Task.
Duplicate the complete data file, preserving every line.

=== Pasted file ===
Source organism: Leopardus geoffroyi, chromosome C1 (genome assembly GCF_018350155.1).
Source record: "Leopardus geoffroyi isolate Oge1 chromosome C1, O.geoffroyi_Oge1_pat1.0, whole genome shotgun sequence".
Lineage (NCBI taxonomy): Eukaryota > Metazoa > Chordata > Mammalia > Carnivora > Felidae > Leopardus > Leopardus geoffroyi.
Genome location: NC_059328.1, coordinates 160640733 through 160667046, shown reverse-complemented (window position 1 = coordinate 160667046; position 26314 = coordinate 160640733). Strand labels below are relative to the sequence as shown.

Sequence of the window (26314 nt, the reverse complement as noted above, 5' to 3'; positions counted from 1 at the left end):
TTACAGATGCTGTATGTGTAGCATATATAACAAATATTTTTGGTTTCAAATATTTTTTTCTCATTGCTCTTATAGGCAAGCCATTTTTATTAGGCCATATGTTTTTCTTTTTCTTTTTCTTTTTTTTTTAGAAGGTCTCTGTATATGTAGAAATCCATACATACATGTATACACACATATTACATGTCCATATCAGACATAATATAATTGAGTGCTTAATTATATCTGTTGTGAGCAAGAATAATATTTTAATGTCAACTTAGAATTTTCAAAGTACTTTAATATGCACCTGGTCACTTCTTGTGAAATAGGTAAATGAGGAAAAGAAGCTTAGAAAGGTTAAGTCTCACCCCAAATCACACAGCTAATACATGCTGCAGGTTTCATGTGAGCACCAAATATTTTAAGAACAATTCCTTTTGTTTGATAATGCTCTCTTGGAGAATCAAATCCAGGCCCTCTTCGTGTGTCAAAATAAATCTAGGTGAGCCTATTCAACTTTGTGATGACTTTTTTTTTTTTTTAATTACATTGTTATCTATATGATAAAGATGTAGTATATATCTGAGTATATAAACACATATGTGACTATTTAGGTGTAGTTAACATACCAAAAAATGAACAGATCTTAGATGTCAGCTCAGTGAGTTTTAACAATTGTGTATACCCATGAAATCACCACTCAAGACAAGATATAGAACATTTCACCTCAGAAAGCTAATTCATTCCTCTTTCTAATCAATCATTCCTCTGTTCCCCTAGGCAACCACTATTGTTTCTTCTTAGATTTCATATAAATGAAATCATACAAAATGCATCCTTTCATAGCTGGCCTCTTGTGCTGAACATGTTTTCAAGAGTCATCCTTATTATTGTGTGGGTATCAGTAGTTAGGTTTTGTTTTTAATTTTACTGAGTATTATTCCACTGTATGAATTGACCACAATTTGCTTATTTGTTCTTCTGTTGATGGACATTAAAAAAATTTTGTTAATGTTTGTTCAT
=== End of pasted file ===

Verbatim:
Source organism: Leopardus geoffroyi, chromosome C1 (genome assembly GCF_018350155.1).
Source record: "Leopardus geoffroyi isolate Oge1 chromosome C1, O.geoffroyi_Oge1_pat1.0, whole genome shotgun sequence".
Lineage (NCBI taxonomy): Eukaryota > Metazoa > Chordata > Mammalia > Carnivora > Felidae > Leopardus > Leopardus geoffroyi.
Genome location: NC_059328.1, coordinates 160640733 through 160667046, shown reverse-complemented (window position 1 = coordinate 160667046; position 26314 = coordinate 160640733). Strand labels below are relative to the sequence as shown.

Sequence of the window (26314 nt, the reverse complement as noted above, 5' to 3'; positions counted from 1 at the left end):
TTACAGATGCTGTATGTGTAGCATATATAACAAATATTTTTGGTTTCAAATATTTTTTTCTCATTGCTCTTATAGGCAAGCCATTTTTATTAGGCCATATGTTTTTCTTTTTCTTTTTCTTTTTTTTTTAGAAGGTCTCTGTATATGTAGAAATCCATACATACATGTATACACACATATTACATGTCCATATCAGACATAATATAATTGAGTGCTTAATTATATCTGTTGTGAGCAAGAATAATATTTTAATGTCAACTTAGAATTTTCAAAGTACTTTAATATGCACCTGGTCACTTCTTGTGAAATAGGTAAATGAGGAAAAGAAGCTTAGAAAGGTTAAGTCTCACCCCAAATCACACAGCTAATACATGCTGCAGGTTTCATGTGAGCACCAAATATTTTAAGAACAATTCCTTTTGTTTGATAATGCTCTCTTGGAGAATCAAATCCAGGCCCTCTTCGTGTGTCAAAATAAATCTAGGTGAGCCTATTCAACTTTGTGATGACTTTTTTTTTTTTTTAATTACATTGTTATCTATATGATAAAGATGTAGTATATATCTGAGTATATAAACACATATGTGACTATTTAGGTGTAGTTAACATACCAAAAAATGAACAGATCTTAGATGTCAGCTCAGTGAGTTTTAACAATTGTGTATACCCATGAAATCACCACTCAAGACAAGATATAGAACATTTCACCTCAGAAAGCTAATTCATTCCTCTTTCTAATCAATCATTCCTCTGTTCCCCTAGGCAACCACTATTGTTTCTTCTTAGATTTCATATAAATGAAATCATACAAAATGCATCCTTTCATAGCTGGCCTCTTGTGCTGAACATGTTTTCAAGAGTCATCCTTATTATTGTGTGGGTATCAGTAGTTAGGTTTTGTTTTTAATTTTACTGAGTATTATTCCACTGTATGAATTGACCACAATTTGCTTATTTGTTCTTCTGTTGATGGACATTAAAAAAATTTTGTTAATGTTTGTTCAT